Georgetown University’s Newspaper of Record since 1920

The Hoya

Georgetown University’s Newspaper of Record since 1920

The Hoya

Georgetown University’s Newspaper of Record since 1920

The Hoya

Thousands Rally for Darfur

With “Save Darfur Now!” as their rallying cry, a crowd of thousands that included politicians, celebrities and hundreds of Georgetown students converged on the National Mall Sunday calling for an end to the humanitarian crisis in the Darfur region of Sudan.

The rally was sponsored by the Save Darfur Coalition, a group of more than 160 faith-based, advocacy and humanitarian associations. Participants aimed to pressure Congress and President Bush to take a more active role in ending the conflict.

The Hilltop group Students Taking Action Now: Darfur turned out at the rally in full force, sponsoring bus rides down to the Mall for hundreds of interested students.

“I feel like this is why I came to Georgetown, so that I can participate in our democratic process,” Tian Tian (SFS ’09) said at the rally. “If the United States continues only to think of things from an American perspective, then our image is only going to worsen.”

“I love rallies and stuff – power to the people,” attendee Patrick Eucalitto (SFS ’09), said. “People say [Darfur’s] not in the national interest, but humanity is the national interest.”

At least 180,000 people have died in Darfur and over two million others have been displaced from their homes and villages since the Sudanese government began arming Arab militias against the region’s rebel groups in 2003. The deadline for peace talks between rebels and government officials was extended to today after the rebels rejected an earlier peace deal earlier this week.

Paul Rusesabagina, a speaker at the rally whose story was made into the film “Hotel Rwanda,” encouraged students to take up the cause.

“What [students] have done today is one of the most important steps,” he said in an interview. “University students are the ones who can change the world. It’s in your hands.”

The coalition highlighted the four demands it has made on the Sudanese government – that it withdraw any objections to the presence of U.N. peacekeepers in Darfur, allow humanitarian organizations full access to the region, end the hostilities in Darfur by disarming the militias and fully commit to a lasting peace in the region.

Rep. Tom Lantos (D-Calif.), who spoke at the rally, said in an interview that the United States and the United Nations must step up their involvement to promote peace negotiations in Darfur.

“[Darfur] calls for collective action,” he said. “This is the problem of the civilized world.”

Lantos was arrested Friday with four other members of Congress for blocking the entrance to the Sudanese Embassy during a protest.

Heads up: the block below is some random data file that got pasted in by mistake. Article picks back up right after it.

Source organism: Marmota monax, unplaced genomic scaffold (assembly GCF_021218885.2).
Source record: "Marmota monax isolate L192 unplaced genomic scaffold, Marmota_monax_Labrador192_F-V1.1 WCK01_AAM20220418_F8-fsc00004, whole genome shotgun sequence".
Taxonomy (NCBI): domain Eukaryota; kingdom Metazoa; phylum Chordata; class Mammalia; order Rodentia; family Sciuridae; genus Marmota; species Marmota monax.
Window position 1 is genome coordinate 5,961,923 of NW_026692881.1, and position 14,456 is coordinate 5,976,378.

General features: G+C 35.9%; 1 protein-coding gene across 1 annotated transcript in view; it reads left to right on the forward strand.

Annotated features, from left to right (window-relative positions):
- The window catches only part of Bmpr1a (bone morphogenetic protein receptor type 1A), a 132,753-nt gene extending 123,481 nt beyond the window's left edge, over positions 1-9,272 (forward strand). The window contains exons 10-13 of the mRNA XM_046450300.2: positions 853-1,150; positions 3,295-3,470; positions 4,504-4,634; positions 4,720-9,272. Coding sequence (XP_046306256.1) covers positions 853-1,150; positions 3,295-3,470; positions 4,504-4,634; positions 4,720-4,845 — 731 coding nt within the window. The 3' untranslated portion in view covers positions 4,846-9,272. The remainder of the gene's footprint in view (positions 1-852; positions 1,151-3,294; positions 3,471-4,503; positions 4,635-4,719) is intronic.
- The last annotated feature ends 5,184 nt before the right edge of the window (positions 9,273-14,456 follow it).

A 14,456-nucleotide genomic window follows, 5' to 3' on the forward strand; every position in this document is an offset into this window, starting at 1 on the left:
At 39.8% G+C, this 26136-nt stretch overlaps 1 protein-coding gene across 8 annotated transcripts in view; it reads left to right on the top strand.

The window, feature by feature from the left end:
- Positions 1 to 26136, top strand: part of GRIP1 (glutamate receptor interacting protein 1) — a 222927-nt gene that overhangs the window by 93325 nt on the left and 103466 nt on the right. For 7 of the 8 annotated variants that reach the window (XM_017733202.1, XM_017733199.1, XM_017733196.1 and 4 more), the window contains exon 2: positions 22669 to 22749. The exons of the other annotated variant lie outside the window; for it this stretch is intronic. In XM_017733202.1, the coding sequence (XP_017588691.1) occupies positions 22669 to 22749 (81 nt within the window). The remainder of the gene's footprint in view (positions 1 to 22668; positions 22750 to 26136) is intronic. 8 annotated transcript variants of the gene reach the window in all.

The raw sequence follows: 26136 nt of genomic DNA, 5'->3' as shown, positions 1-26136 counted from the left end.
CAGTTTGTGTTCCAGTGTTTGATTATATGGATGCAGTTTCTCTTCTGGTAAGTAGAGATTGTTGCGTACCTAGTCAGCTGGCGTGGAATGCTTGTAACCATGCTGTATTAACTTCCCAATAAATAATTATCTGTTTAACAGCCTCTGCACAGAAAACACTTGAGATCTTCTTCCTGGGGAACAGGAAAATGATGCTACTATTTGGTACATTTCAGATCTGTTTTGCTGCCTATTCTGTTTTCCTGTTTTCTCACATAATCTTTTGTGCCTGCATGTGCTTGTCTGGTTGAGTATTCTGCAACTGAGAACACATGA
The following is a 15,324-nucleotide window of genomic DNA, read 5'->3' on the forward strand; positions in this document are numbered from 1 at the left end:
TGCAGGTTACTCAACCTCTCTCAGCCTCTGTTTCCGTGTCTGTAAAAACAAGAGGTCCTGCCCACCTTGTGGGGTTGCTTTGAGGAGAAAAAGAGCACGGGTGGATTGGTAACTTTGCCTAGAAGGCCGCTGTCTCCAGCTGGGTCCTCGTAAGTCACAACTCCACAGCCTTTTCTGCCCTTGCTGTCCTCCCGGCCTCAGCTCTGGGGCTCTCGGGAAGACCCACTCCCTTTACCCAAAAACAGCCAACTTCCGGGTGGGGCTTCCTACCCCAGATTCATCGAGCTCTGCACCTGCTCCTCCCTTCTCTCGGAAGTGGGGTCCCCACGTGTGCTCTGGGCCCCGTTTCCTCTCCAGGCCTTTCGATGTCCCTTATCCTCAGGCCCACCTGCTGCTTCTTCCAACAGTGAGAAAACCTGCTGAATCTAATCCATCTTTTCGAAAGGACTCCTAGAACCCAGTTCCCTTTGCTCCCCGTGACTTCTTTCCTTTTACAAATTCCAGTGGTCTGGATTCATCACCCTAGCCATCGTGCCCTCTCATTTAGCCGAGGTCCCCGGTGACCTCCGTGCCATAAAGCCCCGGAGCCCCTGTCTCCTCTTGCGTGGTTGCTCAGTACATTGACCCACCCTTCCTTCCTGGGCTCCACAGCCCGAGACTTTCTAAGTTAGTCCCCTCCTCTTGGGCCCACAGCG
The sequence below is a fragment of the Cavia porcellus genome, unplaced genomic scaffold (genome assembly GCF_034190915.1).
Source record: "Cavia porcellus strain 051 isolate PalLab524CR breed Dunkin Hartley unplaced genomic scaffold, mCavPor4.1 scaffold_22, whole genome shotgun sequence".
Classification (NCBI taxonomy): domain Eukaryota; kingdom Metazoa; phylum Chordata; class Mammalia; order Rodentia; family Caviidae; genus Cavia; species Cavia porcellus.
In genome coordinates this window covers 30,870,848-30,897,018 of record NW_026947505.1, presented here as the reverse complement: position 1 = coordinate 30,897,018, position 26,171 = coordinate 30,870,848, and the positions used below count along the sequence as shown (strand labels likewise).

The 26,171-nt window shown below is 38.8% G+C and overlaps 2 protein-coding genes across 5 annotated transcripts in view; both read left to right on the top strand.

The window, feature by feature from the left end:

The rally opened with an interfaith invocation by various faith leaders. The leaders each emphasized that “people of conscience and action together can stop genocide,” Rev. Bill Sinkford of the Unitarian Universalist Association said in an interview.

“The United States calls the disaster genocide and tries to stop it, but we can do more,” Rabbi Steve Gutow, executive director of the Jewish Council for Public Affairs, said during the rally. “We must do much more. Enough is enough.”

Various speakers who followed the invocation all called for greater awareness of the crisis in Darfur. They included George Clooney, Sen. Barack Obama (D-Ill.), Nobel Peace Prize winner Elie Wiesel, Rev. Al Sharpton, Cardinal Theodore McCarrick, archbishop of Washington, D.C., and Olympic gold medalist Joey Cheek.

“The slaughter of innocents is wrong,” Obama said to an estimated 10-15 thousand supporters at the rally. “Silence in the face of justice is wrong. If we care, the world will care. If we act, the world will follow.”

The rally also served as a culmination for STAND’s national “Power to Protect” campaign, “a broad-based student campaign designed to call for protection of civilians in Darfur,” according to STAND national coordinator and spokesperson Nate Wright (COL ’06).

Wright, who co-founded the first chapter of STAND at Georgetown in 2004, has since seen the movement spread to include college campuses across the nation.

Georgetown’s STAND chapter held a national conference in February with almost 100 schools attending and organized a nationwide fast in April 2005, which drew participants over 40 universities.

“We originally did not realize that STAND would become a national movement,” Wright said. “We set out to educate others and ourselves; from our efforts we began to gain national recognition through established networks and the media.”

– HOYA Staff Writer Meg Charlton contributed to this report

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